Here's How Singapore's 'Flipping Tax' Works

By Christopher Cheung Today |

Vancouver, Here’s How Singapore’s ‘Flipping Tax’ Works
In Singapore, the faster you flip a property, the harder you’re hit with a duty.

Singapore, one of the most economically free countries in the world, recognizes the displacing power of wealth and so is heavily involved in housing, from robust public housing to policies that target foreigners and flippers.

“We do not need foreign capital using Canadian real estate as a piggy bank,” said Royal Bank CEO David McKay last month at a New York conference.

Unlike other countries with superstar cities that attract international investment, Canada has a lack of policies in place to ensure that locals aren’t swept away by the flood of foreign money.

That’s why it was a surprise when the BC Liberal government under Christy Clark rolled out a foreign buyers’ tax in 2016. A 15 per cent tax on Metro Vancouver homes purchased by foreigners, it was the first of its kind in Canada.

The NDP government that succeeded Clark expanded the foreign buyers’ tax in February. The tax was bumped up to 20 per cent and expanded to the Fraser Valley, the Central Okanagan, the Capital region and the Nanaimo region.

But perhaps we need to blame the Adam as well as the Eve; not just buyers with wealth, but the sellers doing the taking.

But what might a flipping tax look like?

Singapore has one in place. It’s called a seller’s stamp duty. The heaviness of the duty depends on how soon a property is resold. It also depends on when you bought the property.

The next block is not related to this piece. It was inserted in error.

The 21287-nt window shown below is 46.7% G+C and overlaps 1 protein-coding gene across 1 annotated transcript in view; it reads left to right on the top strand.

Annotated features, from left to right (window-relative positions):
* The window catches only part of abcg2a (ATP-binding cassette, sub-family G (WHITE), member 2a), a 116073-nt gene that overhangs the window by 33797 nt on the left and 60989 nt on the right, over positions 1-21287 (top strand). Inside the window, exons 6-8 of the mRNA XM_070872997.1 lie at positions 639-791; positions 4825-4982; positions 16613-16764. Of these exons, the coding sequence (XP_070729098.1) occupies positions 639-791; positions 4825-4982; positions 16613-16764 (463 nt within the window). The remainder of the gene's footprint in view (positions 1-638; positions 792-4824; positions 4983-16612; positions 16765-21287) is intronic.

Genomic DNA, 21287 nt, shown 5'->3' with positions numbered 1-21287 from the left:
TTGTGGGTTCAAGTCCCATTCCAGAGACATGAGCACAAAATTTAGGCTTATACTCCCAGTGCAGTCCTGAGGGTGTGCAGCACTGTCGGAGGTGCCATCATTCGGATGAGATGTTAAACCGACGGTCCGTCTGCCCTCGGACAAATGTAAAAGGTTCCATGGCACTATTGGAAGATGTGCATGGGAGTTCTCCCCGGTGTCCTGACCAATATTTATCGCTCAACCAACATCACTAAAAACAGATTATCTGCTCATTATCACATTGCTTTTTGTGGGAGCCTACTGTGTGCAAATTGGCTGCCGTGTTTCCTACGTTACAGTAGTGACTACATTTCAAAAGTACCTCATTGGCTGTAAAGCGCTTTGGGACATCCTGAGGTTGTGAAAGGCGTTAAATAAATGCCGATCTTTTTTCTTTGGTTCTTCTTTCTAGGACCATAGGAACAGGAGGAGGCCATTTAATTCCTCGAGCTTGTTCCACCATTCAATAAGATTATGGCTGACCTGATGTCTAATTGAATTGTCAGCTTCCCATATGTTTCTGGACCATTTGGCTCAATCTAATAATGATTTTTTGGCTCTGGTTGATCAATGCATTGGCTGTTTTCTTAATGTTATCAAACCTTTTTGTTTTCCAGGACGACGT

Here’s one example. If you bought a home sometime after March 2017 and you sell the property within a year of its purchase, the duty is 12 per cent of the purchase price or the market value, whichever is higher. If it’s sold between one and two years of the purchase, the duty is eight per cent. If it’s sold between two and three years, the duty is four per cent. If it’s sold after three years of its purchase, there is no duty.

The duty is heavier for properties purchased between January 2011 to March 2017, to reflect the market during that period, but it’s the same principle: the faster you flip, the harder you’re hit with the duty, and that means more money for the state coffers. The Singapore duty differs from the Vancouver proposal because it is applied to property value, rather than capital gains.

Chua Yang Liang, the head of research at global real estate services firm JLL, told the Straits Times that a tax like this discouraged short-term punters. “This helped to motivate buyers to take a longer-term stance on their investment, thus reducing speculation,” Chua said.

Singapore also has a 15 per cent duty on foreign purchases of real estate. It was created before B.C.’s tax.

The Vancouver motion suggested that the flipping tax apply not just to existing properties, but also condo presales, a popular product for flippers both domestic and foreign. The Canada Revenue Agency is currently investigating presale flips at a number of Vancouver and Toronto development sites because there is concern that taxes are being avoided in the process.

Coun. Carr’s hope?

“At the very minimum, slow down the speculative activity,” she said in council. “Tax it, and use that revenue to support getting more affordable housing within the city.”